The length of the delay to a project schedule must be evaluated and decided by the contractor on an individual project basis.
As the contractor, you must decide when the delay in your project schedule due to the labor dispute has ended.
When you have determined the end of the delay, per subsection 108.09.A of the Std. Specs., you have 14 calendar days after the last day of the delay to submit your request for time extension.
Be attentive to this 14 calendar day submittal timeframe.
Step 2: Engineer’s Response To Request For Time Extension
Per subsection 108.09.A of the Std. Specs., the Engineer has 14 calendar days from receipt of your request for time extension to provide you a written decision.
Based on conversations MITA has had with MDOT leadership, and responses we have already seen from submitted request for time extensions, we fully anticipate the Engineer’s response will include language detailing the following key points:
· Acknowledgement that your request has been reviewed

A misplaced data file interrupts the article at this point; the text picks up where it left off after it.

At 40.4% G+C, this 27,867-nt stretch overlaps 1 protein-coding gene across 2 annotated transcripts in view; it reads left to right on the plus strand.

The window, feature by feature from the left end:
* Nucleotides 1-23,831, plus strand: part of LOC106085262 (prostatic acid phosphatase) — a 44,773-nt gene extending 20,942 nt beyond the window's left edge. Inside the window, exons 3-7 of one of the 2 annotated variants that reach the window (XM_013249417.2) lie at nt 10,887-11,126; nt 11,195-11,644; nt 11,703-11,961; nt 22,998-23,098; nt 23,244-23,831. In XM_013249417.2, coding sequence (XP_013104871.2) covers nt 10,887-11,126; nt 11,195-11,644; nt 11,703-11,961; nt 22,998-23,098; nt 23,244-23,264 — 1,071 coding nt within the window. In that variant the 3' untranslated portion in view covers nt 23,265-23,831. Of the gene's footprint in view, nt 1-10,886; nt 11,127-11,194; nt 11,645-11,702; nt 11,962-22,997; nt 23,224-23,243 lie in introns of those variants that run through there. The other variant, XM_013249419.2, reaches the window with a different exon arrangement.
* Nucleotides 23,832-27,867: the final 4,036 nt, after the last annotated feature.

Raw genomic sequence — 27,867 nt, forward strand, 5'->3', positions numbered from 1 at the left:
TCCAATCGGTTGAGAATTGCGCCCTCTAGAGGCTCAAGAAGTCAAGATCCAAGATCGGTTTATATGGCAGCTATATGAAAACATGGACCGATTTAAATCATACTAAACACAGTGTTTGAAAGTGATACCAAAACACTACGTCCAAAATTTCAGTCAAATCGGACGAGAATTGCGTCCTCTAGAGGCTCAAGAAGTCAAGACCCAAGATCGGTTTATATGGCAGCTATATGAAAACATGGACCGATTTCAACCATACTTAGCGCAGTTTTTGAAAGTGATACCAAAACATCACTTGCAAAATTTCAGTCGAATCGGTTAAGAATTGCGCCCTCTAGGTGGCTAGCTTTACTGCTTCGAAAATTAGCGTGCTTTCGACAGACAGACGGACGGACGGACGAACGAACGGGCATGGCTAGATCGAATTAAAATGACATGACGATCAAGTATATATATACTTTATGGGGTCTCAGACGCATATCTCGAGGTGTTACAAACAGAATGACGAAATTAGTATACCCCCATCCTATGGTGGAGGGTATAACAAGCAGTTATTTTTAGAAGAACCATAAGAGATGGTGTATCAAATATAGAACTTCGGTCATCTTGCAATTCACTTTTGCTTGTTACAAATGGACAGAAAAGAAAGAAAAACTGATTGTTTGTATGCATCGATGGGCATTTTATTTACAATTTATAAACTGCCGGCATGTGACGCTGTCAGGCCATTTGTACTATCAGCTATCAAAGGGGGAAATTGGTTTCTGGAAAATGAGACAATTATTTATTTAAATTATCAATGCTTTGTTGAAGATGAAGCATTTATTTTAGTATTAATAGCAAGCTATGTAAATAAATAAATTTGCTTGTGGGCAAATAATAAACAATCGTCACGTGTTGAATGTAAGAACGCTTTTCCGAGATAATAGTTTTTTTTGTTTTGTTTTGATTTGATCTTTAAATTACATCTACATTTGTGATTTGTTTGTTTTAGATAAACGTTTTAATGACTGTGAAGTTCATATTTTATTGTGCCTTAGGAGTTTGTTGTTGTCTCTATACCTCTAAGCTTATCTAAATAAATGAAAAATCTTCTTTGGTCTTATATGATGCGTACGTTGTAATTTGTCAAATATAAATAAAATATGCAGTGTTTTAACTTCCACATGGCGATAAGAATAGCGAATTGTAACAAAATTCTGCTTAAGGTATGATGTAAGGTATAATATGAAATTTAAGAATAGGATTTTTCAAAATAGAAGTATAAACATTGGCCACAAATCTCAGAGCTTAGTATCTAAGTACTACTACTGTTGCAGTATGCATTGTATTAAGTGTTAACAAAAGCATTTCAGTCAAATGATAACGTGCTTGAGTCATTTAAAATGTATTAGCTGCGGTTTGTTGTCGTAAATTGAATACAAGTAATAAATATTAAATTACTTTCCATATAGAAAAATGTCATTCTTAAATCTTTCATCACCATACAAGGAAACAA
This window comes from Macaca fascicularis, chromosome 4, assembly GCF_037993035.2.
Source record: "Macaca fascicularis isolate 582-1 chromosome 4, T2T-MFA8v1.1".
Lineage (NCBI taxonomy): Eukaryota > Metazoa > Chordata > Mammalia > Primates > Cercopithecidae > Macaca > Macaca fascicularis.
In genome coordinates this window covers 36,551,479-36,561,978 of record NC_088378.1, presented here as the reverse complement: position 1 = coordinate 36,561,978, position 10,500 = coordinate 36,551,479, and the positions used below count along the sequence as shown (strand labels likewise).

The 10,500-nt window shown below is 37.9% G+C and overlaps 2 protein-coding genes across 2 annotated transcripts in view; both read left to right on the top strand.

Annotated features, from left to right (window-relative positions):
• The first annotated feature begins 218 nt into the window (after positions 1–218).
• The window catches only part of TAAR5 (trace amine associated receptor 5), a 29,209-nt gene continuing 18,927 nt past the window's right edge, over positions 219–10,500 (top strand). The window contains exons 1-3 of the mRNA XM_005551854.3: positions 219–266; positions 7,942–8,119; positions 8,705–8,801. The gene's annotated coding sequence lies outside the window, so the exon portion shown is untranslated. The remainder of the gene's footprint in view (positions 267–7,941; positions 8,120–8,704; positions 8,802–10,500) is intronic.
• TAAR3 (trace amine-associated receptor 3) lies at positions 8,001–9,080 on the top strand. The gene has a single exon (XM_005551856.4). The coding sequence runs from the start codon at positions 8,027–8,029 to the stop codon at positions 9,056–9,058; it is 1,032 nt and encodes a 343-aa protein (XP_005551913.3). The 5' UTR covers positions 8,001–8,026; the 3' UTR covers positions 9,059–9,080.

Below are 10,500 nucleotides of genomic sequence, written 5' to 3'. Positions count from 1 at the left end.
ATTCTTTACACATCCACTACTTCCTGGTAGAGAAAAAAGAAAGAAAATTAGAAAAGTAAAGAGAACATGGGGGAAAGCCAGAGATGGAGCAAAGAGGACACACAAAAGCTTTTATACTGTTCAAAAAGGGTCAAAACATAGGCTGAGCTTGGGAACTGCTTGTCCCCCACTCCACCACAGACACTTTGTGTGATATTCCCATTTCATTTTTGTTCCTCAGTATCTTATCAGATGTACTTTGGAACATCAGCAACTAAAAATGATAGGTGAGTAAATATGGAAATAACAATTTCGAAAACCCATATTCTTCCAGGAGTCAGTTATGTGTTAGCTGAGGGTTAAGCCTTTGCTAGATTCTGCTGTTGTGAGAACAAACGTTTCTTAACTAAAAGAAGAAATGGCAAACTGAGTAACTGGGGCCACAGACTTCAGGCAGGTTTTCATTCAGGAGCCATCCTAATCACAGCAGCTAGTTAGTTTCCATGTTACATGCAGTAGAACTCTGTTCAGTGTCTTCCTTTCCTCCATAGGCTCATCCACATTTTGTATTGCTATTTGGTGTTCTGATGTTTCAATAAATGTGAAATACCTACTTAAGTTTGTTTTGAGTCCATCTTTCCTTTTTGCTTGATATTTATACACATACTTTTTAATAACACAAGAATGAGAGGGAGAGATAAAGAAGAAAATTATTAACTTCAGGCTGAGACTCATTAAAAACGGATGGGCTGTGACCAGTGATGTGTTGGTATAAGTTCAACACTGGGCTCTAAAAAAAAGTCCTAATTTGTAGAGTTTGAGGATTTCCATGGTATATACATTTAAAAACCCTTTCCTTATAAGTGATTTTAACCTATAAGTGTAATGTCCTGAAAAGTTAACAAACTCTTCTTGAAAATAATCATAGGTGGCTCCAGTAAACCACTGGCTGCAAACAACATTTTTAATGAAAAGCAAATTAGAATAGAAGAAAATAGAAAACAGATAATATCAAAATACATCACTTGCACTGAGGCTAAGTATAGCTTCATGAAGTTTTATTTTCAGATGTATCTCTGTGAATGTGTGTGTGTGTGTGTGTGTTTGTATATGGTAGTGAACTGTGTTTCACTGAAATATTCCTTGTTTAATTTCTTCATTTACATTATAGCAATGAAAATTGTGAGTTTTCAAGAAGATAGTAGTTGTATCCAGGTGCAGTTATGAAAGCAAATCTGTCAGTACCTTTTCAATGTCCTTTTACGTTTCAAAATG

· A statement that based on current information the request/XX days is approved
· A statement that liquidated damages (LDs) will be assessed for the extension of time
· A statement that the assessment of LDs is subject to re-evaluation at final acceptance of the project
· A statement that they will consider all labor dispute claims and associated extension of time request claims to be timely filed if they are filed per subsection 104.10.D.2 of the Std. Specs. (i.e., within 60 days of final acceptance)
Step 3: Contractor’s Notice Of Intent To File Claim For Assessment Of LDs
Per subsection 108.09.A of the Std. Specs., the Contractor has 7 calendar days from receipt of the Engineers written decision to notify the Engineer in writing of the Contractor’s intent to file a claim related to any part of the Engineer’s decision on the request for extension of time.
Therefore, within 7 calendar days of your receipt of the Engineer’s decision on your request for time extension, you must submit your Notice of Intent to File Claim for the assessment of LDs on your approved extension of time.